Antitrust, Asymmetric Information, Build Back Better, Capital Controls, central planning, Endangered Species Act, Energy Policy, Externalities, Fossil fuels, Fracking, FTC, Government Failure, Green New Deal, Greenbook, Hart Energy, Industrial Policy, Industry Concentration, Joe Biden, Keystone XL Pipeline, Knowledge Problem, Line 5 Pipeline, Mark Theisen, Market Failure, Monetary policy, OPEC, Price Gouging, Principles of Economics, Quotas, Regulatory Overreach, Stephen Green, Strategic Petroleum Reserve, Subsidies, Tariffs, Taxes, The Fatal Conceit
Much of what is labeled market failure is a consequence of government failure, or rather, failure caused by misguided public intervention, not just in individual markets but in the economy more generally. Misguided efforts to correct perceived excesses in pricing are often the problem, but there are myriad cases of regulatory overreach, ham-handed application of taxes and subsidies for various enterprises, and widespread cronyism. But it is often convenient for politicians to appear as if they are doing something, which makes activism and active blame of private enterprise a tempting path. The Biden Administration’s energy crisis offers a case in point. First, a digression on the efficiency of free markets. Skip the next two sections to get straight to Biden’s mess.
Behold the Bounty
I always spent part of the first class session teaching Principles of Economics on some incredible things that happen each and every day. Most college freshmen seem to take them for granted: the endless variety of goods that arrive on shelves each day; the ongoing flow of services, many appearing like magic at the flick of a switch; the high degree of coincidence between specific wants and all these fresh supplies; the variety and flow of raw materials and skills that are brought to bear; the fantastic array of sophisticated equipment deployed to assist in these efforts; and the massive social coordination necessary to accomplish all this. How does it all happen? Who collects all the information on what is wanted, and by whom? On the feasibility of actually producing and distributing various things? What miracle computer processes the vast set of information guiding these decisions and actions? Does some superior intelligence within an agency plan all this stuff?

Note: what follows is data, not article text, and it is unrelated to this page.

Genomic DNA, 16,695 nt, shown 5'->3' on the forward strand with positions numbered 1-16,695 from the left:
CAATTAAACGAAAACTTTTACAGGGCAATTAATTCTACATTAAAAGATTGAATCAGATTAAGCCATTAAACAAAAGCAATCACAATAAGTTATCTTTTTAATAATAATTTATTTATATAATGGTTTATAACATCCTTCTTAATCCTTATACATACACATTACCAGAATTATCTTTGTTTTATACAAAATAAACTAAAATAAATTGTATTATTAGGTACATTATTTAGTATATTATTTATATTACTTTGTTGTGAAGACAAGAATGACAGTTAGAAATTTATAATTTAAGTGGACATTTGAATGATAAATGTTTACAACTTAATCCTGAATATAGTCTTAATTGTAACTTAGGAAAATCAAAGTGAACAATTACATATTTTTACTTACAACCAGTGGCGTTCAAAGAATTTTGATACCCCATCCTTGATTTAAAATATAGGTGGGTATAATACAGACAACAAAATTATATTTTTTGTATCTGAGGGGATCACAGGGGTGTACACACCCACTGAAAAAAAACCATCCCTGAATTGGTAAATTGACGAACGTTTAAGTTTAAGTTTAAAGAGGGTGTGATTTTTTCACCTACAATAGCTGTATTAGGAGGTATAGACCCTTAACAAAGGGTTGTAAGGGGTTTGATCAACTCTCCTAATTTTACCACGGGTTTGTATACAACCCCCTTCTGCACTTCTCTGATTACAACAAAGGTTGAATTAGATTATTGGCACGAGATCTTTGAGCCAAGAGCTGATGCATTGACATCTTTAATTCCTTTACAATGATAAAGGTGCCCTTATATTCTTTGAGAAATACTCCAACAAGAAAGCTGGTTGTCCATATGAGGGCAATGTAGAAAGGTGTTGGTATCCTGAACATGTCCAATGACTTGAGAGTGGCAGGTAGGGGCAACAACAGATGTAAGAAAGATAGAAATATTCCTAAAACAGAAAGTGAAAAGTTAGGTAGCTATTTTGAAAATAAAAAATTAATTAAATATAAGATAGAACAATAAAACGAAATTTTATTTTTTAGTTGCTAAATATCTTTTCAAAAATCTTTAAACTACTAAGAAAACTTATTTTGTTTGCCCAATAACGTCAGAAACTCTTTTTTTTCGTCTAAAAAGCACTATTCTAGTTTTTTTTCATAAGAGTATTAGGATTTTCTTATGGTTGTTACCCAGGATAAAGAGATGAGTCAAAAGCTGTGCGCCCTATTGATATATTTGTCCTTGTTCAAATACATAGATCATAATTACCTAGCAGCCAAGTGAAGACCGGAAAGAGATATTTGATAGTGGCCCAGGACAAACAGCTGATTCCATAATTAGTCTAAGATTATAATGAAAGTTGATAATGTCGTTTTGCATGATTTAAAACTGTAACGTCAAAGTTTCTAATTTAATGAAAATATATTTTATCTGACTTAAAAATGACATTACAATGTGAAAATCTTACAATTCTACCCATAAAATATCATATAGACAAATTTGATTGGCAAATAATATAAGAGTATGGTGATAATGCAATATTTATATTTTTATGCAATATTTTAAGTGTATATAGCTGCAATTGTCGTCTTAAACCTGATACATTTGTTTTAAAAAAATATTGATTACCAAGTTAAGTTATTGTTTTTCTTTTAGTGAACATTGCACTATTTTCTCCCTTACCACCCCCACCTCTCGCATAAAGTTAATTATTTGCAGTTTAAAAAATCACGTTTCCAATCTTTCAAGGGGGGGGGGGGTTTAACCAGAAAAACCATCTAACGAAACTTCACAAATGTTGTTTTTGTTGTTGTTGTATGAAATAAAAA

The answer is simple. The seemingly infinite set of knowledge is marshaled, and all these tasks are performed, by the greatest institution of social cooperation to ever emerge: decentralized, free markets! Buying decisions are guided by individual needs and wants. Production and selling decisions are guided by resource availability and technology. And all sides react to evolving prices. Preferences, resources, and technology are in a constant state of flux, but prices react, signaling producers and consumers to make individual adjustments that correct larger imbalances. It is tempting to describe the process as the evolving solution to a gigantic set of dynamic equations.
The Impossible Conceit
No human planner or government agency is capable of solving this problem as seamlessly and efficiently as markets, nor can they hope to achieve the surplus welfare that redound to buyers and sellers in markets. Central planners or intervening authorities cannot possess the knowledge and coordinating power of the market mechanism. That doesn’t mean markets are “perfect”, of course. Things like external costs and benefits, dominant sellers, and asymmetric information can cause market outcomes to deviate from the competitive “ideal”. Inequities can arise from some of these imperfections as well.